Archive for March 28th, 2014

Paragraph 22: Where Are We?

For much of the last two-plus years, paragraph 22 has been my baby.  I’ve argued it in Florida courtrooms many hundreds – perhaps thousands – of times.  I’ve blogged about it (here, here, and here), trying to help everyone understand the argument.  I’d like to think this has changed foreclosure defense in Florida.  I feel like it has for my clients, as I’ve had hundreds of foreclosure cases dismissed (by 32 different circuit court judges in 10 different counties) on this basis.

Like anything in law or in life, paragraph 22 doesn’t always work.  Many judges don’t like it.  Many don’t agree with it.  The biggest problem, though, has been the relative absence of published case law from Florida’s appellate courts.  As a result thereof, any two, randomly chosen, circuit court judges could pick up the same paragraph 22 letter and reach vastly different conclusions.  Some may think the information in the letter is sufficient; others may not.  Some may think the letter must “comply,” others may believe “substantial compliance” is okay.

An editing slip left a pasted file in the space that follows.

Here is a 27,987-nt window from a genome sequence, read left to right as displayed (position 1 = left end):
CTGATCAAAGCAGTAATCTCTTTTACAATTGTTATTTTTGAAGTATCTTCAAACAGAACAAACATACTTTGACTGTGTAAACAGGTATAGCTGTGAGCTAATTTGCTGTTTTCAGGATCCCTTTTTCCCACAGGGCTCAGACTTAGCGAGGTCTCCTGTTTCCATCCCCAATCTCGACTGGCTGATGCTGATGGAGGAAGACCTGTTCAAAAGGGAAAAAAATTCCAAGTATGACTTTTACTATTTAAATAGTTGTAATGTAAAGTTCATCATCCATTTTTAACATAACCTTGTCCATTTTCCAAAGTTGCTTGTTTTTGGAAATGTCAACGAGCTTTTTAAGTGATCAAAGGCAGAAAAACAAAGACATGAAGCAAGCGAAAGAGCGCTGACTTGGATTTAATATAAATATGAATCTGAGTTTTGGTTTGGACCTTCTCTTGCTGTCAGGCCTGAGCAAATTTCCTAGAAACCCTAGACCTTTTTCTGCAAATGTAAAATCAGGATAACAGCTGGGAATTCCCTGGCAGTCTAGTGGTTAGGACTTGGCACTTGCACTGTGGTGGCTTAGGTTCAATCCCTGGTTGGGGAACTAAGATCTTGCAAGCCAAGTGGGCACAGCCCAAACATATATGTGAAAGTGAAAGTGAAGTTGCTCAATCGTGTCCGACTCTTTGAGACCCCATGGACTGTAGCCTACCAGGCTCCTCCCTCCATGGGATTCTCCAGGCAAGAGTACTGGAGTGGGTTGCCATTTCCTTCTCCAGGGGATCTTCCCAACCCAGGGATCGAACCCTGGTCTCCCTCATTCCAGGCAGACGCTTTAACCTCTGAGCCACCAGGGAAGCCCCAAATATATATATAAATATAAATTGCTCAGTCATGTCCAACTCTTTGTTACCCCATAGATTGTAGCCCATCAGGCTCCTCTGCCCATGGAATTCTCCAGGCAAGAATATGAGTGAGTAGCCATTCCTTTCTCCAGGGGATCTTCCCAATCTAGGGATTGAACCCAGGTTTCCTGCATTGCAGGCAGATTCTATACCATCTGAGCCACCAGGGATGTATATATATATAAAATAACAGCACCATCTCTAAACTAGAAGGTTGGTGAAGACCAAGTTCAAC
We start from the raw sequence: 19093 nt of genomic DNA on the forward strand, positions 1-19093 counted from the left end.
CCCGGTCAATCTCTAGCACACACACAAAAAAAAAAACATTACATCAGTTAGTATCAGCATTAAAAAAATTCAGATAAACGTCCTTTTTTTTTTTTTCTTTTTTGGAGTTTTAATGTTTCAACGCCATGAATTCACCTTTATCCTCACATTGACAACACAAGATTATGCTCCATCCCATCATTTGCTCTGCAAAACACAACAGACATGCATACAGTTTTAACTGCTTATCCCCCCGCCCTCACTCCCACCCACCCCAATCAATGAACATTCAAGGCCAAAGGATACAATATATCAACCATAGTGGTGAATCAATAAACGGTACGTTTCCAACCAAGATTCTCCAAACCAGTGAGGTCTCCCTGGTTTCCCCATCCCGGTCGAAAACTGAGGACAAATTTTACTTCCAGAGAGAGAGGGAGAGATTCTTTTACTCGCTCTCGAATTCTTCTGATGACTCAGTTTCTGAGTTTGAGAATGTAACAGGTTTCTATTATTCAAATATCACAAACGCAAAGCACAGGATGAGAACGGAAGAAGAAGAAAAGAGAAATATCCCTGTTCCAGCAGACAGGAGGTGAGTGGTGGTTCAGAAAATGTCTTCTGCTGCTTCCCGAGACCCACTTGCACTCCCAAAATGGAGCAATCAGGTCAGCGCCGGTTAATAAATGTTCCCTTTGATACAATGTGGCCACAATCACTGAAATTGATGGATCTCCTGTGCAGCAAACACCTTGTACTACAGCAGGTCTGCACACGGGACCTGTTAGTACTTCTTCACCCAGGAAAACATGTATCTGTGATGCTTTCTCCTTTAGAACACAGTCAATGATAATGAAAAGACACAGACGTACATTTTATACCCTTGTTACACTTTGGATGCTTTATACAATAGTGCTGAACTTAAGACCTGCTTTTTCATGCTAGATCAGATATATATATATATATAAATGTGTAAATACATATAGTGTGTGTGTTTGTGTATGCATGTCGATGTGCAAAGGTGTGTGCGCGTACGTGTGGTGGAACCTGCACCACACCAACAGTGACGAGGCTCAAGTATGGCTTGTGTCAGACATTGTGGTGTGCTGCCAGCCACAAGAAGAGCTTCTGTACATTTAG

By and large, that’s what has been happening for much of the last two years.  Some judges will dismiss a case based on certain language in the paragraph 22 letter, while other judges won’t.  Having argued this many hundreds of times, the randomness of the results I obtain is sometimes difficult to accept.  Particularly in counties where the judges who preside over foreclosure hearings randomly rotate, the difference between winning and losing a case can hinge not on what the paragraph 22 letter says, but on what judge happens to be sitting on the bench that day.  Since the American justice system strives to give predictable, consistent rulings, that’s obviously not ideal.